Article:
The creation of art gives a purpose to so many people in the world. Whether it’s a song, a film, a plate of food, a painted canvas, or a play, the act of conceiving new work drives many to find a purpose in life. Though the output is a necessary release for the artist, the after-effect can be as enchanting: It can inspire an audience to question their outlooks, values, insights, emotions, and such about the human condition. Art connects us; sometimes it imitates life, other times life imitates art. Local playwright Z.F. Mims executes this truth in an endearing way with his latest show, “The Holiday Wrighters,” staged at Old Books on Front St. (249 N. Front St.).
The show is simple but effective: Two playwrights—real-life couple Nick Reed and Arianna Tysinger—meet to discuss a bad review given to one of their recently staged shows. It’s a tough pill to swallow: hearing one’s work ripped apart by another person’s opinion. However, it’s par for the course in this field of playwrighting. Despite the fact they both have received bad reviews—and from some guy who hailed the ridiculous stylings of “Apocalypse Meow,” nonetheless—they pair up to write a new script. The show follows the trappings of two people gelling and challenging each other over work and falling in love over the course of a year. As a perfect parallel to the play, the audience bears witness to life imitating art—or is it vice versa? “The Holiday Wrighters” illuminates an energetic and magical intimacy we cherish in relationships. More so, it shows us first hand how easily sacred interactions can cross over from professional to romantic.
Nick Reed’s character is a ball of animation. His spirited role zips and zooms in a space no larger than 4-by-4 feet, if that. And I am not speaking in terms of his physicality, per se (although, his motions are very unabashed and impacting). Reed has brazen stamina seeping from his pores. One can’t help but love how he concentrates intently and with encouraging zeal on the process of writing a play with a gal he clearly admires and respects. It’s infectious. He speaks Mims’ dialogue with such organic appeal, it feels like Reed wrote the words himself. Maybe it’s because he’s sharing the stage with his fiancé, Arianna Tysinger. Plus, both local actors are best friends with Mims. Thus, the comfort level here is quite relaxing—so much so it puts the audience at ease.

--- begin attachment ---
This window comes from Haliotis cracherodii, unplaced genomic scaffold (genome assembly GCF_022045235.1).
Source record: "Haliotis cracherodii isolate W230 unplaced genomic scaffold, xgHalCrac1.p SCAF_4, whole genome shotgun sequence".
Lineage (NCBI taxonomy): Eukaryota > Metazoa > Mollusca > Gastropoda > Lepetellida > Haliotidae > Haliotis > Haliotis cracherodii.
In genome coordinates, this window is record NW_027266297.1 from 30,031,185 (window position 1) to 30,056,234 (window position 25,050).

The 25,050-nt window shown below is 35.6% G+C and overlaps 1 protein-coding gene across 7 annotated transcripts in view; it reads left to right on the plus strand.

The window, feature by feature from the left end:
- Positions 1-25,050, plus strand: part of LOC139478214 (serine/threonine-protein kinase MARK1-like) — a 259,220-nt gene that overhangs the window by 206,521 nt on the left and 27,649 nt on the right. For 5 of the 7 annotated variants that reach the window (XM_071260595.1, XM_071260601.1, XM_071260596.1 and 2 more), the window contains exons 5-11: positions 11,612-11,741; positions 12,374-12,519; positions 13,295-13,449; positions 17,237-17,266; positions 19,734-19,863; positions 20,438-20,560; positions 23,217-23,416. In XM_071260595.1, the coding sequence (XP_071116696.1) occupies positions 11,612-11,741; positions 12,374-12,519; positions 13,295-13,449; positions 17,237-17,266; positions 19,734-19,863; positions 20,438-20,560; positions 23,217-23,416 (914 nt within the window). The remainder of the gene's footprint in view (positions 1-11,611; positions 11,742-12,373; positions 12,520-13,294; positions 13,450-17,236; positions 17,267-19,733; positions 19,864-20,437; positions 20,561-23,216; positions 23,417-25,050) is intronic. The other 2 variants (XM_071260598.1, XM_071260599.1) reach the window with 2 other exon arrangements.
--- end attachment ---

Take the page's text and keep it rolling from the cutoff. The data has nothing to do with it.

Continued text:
Quite frankly, the whole show is impressive—considering the space is so tiny and only dotted with 10 or 15 chairs. If any ounce of nervous anxiety oozes from the actors, it’s noticeable. But for Tysinger’s character, that anxiety is real. Her tough-as-nails, apathetic approach to growing close to another human naturally breeds fear—a fear that’s visible and familiar to the audience. It’s obvious through her facial expressions and the wall she clearly puts up emotionally. Fear is a great motivator for humans in general. It’s how we face our strengths and weaknesses—which the play touches on—and it’s how we flesh out pressures and expectations of life.
I love it when performances are done in alternative spaces and it works. Hosting this show at Old Books, surrounded by bookcases of used literature, is a perfect choice for “The Holiday Wrighters.” First off, because so many writing groups and book clubs meet at places like this, it’s indicative of where our two characters would go to churn out and discuss their writing. Also, the space adds another dimension of intimacy and authenticity. We feel like we’re happening upon a few interactions that we shouldn’t be privvy to seeing.
The show moves across the course of a year and we’re aware of this thanks to Mims’ lovely interludes on the saxophone. When “Auld Lang Syne” starts, we feel the pressure of “out with the old and in with the new” begin. And as “What Are You Doing New Year’s Eve?” begins at the end, we know we’ve come full circle and hope for a big payoff to work in favor of our characters.
Take an hour to see this fabulous and funny character study, which challenges the idea of connecting and creating. It’s an inspiration of originality.